Lilac (Syringa)

Leaf Feeders

Alton N. Sparks, Jr., University of Georgia,
Thrips are very small, elongate insects that feed by puncturing the outer skin of the leaf and sucking out the fleshy leaf tissue. Their feeding causes off-colored foliage and stunted growth.


Sap Feeders

oytershell scale
Whitney Cranshaw, Colorado State University,
Oystershell scales are about 1/10 inch long and resemble crusty accumulations of oyster shells on the bark. Their drab, bark-like appearance makes them easy to overlook, even on close inspection. Heavy infestations can kill twigs or branches. This scale overwinters in the egg stage under the waxy covering of the female. The eggs hatch and the crawlers are active from late May to early June.



Lilac borer larva and adult
larva: David Cappaert,;
adult (inset): James Solomon, USDA Forest Service,
Lilac borers are the caterpillar stage of a wasp-like moth that lays its eggs by wounds or roughened areas on the bark in August and September. The larvae tunnel under the bark and spend the winter there. They resume development in the spring. The larvae tunnel into the bark but maintain an opening where they expel their sawdust-like waste. The wound can be an entryway for a wood-destroying fungus. There is one generation per year.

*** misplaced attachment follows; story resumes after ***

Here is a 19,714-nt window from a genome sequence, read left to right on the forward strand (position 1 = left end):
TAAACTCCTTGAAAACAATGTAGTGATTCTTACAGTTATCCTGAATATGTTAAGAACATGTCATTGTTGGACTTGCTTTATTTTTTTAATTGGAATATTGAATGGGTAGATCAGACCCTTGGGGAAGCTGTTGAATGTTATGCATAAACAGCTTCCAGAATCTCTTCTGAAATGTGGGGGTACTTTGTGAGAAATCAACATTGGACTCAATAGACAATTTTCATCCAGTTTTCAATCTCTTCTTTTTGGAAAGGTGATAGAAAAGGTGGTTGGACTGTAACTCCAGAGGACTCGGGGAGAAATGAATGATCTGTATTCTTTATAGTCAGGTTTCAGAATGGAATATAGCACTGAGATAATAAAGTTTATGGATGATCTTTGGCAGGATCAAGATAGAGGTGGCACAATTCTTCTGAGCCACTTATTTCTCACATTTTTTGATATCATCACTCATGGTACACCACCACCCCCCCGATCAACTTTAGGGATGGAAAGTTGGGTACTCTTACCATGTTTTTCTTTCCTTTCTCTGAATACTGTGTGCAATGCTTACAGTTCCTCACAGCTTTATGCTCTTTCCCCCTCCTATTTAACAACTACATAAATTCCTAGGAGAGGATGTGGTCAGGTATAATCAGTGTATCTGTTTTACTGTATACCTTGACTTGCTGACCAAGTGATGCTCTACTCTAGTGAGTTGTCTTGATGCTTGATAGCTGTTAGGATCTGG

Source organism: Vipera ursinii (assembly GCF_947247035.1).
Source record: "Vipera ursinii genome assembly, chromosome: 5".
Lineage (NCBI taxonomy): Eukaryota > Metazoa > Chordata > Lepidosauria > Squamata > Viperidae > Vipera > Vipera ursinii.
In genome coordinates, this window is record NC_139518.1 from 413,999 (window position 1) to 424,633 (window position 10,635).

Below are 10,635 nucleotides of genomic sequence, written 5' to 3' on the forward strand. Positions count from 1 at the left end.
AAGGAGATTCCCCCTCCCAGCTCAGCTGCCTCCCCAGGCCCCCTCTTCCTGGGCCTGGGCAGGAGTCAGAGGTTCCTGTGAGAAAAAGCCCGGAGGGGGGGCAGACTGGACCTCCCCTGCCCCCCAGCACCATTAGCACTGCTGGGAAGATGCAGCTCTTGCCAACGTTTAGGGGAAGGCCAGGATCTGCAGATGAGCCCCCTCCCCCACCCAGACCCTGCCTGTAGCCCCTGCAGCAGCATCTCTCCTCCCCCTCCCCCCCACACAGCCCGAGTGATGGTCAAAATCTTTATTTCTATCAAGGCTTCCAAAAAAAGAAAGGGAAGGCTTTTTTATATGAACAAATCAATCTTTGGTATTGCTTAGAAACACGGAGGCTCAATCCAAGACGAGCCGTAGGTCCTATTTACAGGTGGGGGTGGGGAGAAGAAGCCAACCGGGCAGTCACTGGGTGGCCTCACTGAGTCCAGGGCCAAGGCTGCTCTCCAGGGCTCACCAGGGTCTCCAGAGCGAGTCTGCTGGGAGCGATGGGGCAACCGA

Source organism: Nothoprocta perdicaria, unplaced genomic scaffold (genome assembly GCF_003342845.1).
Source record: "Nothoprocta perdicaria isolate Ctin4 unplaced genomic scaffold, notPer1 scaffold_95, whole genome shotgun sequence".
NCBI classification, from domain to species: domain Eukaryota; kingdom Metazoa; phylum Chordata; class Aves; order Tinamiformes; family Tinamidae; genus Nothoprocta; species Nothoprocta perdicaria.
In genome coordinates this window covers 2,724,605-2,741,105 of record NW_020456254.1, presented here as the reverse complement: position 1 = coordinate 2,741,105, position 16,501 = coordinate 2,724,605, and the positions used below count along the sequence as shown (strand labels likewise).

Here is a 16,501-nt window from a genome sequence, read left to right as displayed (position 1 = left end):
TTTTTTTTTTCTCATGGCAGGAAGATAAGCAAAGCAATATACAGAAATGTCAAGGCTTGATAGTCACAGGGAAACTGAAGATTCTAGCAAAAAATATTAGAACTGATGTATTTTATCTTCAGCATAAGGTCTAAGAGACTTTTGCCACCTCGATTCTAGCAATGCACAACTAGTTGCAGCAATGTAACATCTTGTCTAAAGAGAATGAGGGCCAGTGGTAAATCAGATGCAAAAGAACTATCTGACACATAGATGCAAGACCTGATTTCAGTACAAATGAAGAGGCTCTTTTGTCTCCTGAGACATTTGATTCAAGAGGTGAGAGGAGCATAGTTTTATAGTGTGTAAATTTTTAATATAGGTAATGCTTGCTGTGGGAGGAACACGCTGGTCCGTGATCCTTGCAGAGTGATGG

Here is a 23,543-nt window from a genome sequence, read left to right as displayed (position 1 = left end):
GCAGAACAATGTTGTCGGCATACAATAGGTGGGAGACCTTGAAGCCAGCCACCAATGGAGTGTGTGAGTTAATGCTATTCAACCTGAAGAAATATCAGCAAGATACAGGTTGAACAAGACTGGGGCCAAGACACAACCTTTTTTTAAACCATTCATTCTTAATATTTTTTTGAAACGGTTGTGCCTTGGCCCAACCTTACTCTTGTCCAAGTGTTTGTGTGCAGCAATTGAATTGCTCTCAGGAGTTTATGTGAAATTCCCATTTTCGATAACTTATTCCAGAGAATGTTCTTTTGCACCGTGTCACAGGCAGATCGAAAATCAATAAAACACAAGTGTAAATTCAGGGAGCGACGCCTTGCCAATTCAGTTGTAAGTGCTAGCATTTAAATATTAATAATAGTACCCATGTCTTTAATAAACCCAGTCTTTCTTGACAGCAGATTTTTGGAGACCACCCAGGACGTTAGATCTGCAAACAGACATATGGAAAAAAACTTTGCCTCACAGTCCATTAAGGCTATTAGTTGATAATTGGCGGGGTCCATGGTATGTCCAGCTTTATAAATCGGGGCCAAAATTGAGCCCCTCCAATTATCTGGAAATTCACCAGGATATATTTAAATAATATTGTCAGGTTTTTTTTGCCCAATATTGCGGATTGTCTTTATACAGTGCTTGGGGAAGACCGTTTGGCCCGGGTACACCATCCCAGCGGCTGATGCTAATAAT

Loepard moth larva and adult
Petr Kapitola, Central Institute for Supervising and Testing in Agriculture, (larva);James Solomon, USDA Forest Service, (adult)
Both the caterpillar and adult of the Wood leopard moth are very distinctive. The caterpillar is the damaging stage, feeding under the bark of host trees. It is a white-orange color with numerous spots on its body. The adult is white with six black dots on the thorax and black markings on the remainder of the body. Adults may be active June-September and larvae feed inside of plants for 2-3 years.


Bark Feeders

European hornet
David Stephens,
European hornets may girdle lilac stems as they chew off bark. The appearance resembles gnawing by rodents but the wood is smooth with no tooth marks.


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